Tidy up your garden shed
Take care of your tools now and you'll save time and money in the long run. Here are a few clever tips from our readers for organizing and caring for your favorite garden tools as well as an idea to make gardening more comfortable. Read on to find a few new ways to keep your garden shed tidy.
Tool edge gaurd
Pete Lange of Texas discovered this way to protect his sharp-edged tools so they don’t get nicked or chipped. He cut a piece of old garden hose the length of his https://www.gardengatemagazine.com/review/gardening-hoe/https://www.gardengatemagazine.com/review/gardening-hoe/ blade and slit it lengthwise with a utility knife. Then Pete just slid it onto the edge of the blade, where it stayed put on its own.
To protect round-point shovels, Pete slips a slit piece of hose over the cutting edge and holds it in place with a short bungee cord around the middle of the blade. In the photo above, you can see how both tools are protected.
Pete also helps with a community garden and needs to transport tools frequently. He says that not only do the pieces of hose protect the tool, they save his car’s upholstery.
Wrap tools for a better grip
If you have problems with carpal tunnel syndrome, here’s a way to keep tools comfortable to grip: Wrap cotton clothesline rope tightly around a tool’s handle.
Use duct tape to hold the rope ends in place. Then spiral several layers of the tape around the rope-wrapped handle, overlapping it. For a larger grip, wrap the handle with clothesline more than once, continuing until you find a diameter that’s comfortable. Over time, the tape will slip, wear or get sticky. Just replace it or add a new layer.
To clean his tools, Marion Falco of New Mexico likes to use a mix of oil and sand. The gritty substance works well to get rid of sap and mud and treats tools with a coating of rust-preventing lubrication. But he didn’t want to contaminate his soil with petroleum-based motor oil.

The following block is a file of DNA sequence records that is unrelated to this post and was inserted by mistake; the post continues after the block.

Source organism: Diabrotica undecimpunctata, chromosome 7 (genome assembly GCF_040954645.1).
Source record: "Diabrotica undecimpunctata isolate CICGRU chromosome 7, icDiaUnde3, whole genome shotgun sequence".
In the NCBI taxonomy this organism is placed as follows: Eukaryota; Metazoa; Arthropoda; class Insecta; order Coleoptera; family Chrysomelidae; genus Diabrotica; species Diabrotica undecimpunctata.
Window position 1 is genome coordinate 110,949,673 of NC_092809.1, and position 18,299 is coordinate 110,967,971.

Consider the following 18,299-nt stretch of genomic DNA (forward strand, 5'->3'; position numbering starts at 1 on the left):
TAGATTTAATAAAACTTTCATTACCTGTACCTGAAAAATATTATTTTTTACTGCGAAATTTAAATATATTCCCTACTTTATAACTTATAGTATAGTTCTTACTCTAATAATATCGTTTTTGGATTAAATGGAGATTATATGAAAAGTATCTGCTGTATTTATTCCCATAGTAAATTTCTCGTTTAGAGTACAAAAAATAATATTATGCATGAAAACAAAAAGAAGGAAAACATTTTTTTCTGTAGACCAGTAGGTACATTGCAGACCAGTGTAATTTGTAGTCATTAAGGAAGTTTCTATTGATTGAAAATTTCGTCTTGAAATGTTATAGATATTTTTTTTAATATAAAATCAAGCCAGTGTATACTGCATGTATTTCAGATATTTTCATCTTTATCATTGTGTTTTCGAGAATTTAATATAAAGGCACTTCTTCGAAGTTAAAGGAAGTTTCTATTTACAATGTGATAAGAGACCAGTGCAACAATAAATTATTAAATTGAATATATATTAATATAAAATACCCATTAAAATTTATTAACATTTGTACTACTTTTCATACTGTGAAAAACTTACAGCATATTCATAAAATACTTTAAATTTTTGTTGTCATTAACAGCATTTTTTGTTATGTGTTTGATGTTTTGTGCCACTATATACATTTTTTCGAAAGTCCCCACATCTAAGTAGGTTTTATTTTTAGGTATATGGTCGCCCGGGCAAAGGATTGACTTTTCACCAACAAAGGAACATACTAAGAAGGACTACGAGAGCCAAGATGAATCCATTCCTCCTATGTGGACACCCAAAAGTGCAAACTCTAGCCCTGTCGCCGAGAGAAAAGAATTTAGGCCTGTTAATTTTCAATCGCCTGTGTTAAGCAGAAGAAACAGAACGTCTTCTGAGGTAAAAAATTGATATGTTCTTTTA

So Marion filled a 5-gallon bucket full of builder’s sand and added 1 quart of new vegetable cooking oil, instead. Now he plunges dirty tools, up to the blade, straight into the sand, like in the photo above. Store the bucket in a cool place and cover it to keep the oil fresh. If it gets an unpleasant odor, simply change out the mixture.
Helpful tool storage
Concrete block tool caddy
Tired of untidy piles of tools in the corners of her garage, Christine Stokol of New York stacked three concrete blocks to create a sturdy holder, like you see in the photo above left. The handle ends fit into the cores, while the blocks are heavy enough to hold tools without tipping.
Upcycled basketball hoop
Virginia Anthony of Oklahoma had an idea for getting new use out of an old basketball hoop. If you don’t have one, check garage sales or secondhand stores. Remove the net from the hoop, and screw it into a wall of the shed or garage about 4 ft. above the floor. Then set a clean, empty trash can underneath and feed in long-handled tools, such as rakes and hoes, just like the photo above.
Keep spiders out of your gloves
Patricia Haas from Illinois leaves her garden gloves where she needs them—out in the tool shed. But she did worry that spiders, especially poisonous ones, like the brown recluse, could climb inside before her next use. To ease her mind and avoid a bite, Patricia now clips a chip bag clip over both gloves’ cuffs, just like you see above, when she’s done gardening. The heavy spring keeps the gloves together without any point of entry.